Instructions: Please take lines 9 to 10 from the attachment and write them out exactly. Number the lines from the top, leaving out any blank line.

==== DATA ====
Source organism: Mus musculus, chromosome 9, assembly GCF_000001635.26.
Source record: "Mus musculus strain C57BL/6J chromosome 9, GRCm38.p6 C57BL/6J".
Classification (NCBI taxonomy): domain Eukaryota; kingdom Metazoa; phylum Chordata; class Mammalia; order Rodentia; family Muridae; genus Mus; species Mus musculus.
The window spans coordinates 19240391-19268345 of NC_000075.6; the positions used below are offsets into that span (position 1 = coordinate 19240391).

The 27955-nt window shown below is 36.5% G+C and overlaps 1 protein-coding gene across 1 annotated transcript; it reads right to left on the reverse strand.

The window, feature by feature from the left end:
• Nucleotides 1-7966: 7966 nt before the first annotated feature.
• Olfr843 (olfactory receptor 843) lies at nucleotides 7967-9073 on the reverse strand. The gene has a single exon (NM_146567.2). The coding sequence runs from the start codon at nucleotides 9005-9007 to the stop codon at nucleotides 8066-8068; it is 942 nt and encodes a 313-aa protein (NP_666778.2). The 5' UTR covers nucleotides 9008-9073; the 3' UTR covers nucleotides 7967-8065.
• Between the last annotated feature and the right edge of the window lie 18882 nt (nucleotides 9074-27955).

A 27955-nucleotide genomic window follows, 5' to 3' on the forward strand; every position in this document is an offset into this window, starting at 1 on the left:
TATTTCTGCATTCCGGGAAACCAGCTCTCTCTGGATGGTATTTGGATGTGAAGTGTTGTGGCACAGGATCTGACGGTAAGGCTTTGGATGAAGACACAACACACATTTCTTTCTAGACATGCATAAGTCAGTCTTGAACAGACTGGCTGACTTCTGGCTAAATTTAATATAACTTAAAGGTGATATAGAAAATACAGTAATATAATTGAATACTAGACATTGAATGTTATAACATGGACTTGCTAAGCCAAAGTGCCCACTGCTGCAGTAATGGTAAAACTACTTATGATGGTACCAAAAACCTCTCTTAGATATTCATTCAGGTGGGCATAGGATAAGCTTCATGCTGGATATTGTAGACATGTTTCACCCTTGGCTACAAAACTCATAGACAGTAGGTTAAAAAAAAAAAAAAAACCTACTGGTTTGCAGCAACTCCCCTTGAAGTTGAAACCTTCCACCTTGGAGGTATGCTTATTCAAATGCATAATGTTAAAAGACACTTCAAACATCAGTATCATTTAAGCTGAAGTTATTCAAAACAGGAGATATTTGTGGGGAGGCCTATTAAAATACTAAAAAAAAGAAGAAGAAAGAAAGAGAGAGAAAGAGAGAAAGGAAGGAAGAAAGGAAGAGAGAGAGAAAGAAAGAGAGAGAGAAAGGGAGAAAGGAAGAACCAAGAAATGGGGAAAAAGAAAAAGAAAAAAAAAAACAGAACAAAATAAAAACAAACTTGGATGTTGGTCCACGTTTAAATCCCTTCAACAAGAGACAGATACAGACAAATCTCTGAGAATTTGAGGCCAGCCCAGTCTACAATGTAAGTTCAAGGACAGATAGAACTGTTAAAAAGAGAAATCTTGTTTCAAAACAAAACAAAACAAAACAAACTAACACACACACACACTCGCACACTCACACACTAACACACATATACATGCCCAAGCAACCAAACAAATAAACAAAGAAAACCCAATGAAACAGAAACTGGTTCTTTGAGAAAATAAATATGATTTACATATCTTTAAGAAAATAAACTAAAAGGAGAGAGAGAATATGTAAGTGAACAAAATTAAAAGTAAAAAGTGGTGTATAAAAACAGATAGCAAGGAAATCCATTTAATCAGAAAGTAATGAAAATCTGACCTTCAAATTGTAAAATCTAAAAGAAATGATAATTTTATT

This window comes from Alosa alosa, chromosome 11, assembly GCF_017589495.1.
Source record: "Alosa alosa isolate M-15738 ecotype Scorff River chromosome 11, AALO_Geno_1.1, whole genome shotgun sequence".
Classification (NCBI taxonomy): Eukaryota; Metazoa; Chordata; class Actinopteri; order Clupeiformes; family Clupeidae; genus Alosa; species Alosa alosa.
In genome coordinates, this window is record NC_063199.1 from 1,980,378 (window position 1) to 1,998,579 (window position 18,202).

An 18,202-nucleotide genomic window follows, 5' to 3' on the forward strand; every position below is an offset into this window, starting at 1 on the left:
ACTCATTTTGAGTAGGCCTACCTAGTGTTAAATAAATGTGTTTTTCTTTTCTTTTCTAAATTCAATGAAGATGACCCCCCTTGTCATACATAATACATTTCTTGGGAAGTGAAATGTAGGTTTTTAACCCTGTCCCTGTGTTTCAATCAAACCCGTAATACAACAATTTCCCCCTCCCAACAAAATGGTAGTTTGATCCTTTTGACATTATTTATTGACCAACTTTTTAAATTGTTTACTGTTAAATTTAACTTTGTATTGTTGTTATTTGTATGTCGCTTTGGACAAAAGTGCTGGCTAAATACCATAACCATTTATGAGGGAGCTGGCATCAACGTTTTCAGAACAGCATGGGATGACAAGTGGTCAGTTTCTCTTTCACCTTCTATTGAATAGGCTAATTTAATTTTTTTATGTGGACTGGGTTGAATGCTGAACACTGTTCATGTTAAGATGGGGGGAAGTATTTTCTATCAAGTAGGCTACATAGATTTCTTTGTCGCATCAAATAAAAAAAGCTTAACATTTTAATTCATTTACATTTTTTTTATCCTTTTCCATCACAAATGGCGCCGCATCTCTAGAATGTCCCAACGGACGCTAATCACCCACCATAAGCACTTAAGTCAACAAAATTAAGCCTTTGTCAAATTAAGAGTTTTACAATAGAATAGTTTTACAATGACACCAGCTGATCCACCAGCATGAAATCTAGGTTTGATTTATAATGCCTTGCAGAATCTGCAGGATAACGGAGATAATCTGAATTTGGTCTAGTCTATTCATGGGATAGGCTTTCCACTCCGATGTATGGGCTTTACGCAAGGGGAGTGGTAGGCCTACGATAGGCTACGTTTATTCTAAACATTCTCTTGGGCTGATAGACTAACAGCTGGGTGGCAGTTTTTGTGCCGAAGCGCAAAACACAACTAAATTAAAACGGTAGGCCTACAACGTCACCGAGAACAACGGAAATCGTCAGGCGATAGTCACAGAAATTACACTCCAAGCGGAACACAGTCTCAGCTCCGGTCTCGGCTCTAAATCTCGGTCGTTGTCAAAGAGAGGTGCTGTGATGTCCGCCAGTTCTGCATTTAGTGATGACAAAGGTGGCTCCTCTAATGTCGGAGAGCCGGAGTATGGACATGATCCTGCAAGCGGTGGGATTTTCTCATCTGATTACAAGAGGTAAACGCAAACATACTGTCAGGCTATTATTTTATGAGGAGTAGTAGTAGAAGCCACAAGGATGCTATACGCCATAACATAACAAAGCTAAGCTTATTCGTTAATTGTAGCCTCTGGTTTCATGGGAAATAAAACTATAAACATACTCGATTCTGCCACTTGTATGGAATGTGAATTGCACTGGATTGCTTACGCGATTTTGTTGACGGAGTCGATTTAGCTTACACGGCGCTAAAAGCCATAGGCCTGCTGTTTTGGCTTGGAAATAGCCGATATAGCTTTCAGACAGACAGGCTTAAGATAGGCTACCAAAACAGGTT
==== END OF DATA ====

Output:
• Between the last annotated feature and the right edge of the window lie 18882 nt (nucleotides 9074-27955).

A 27955-nucleotide genomic window follows, 5' to 3' on the forward strand; every position in this document is an offset into this window, starting at 1 on the left: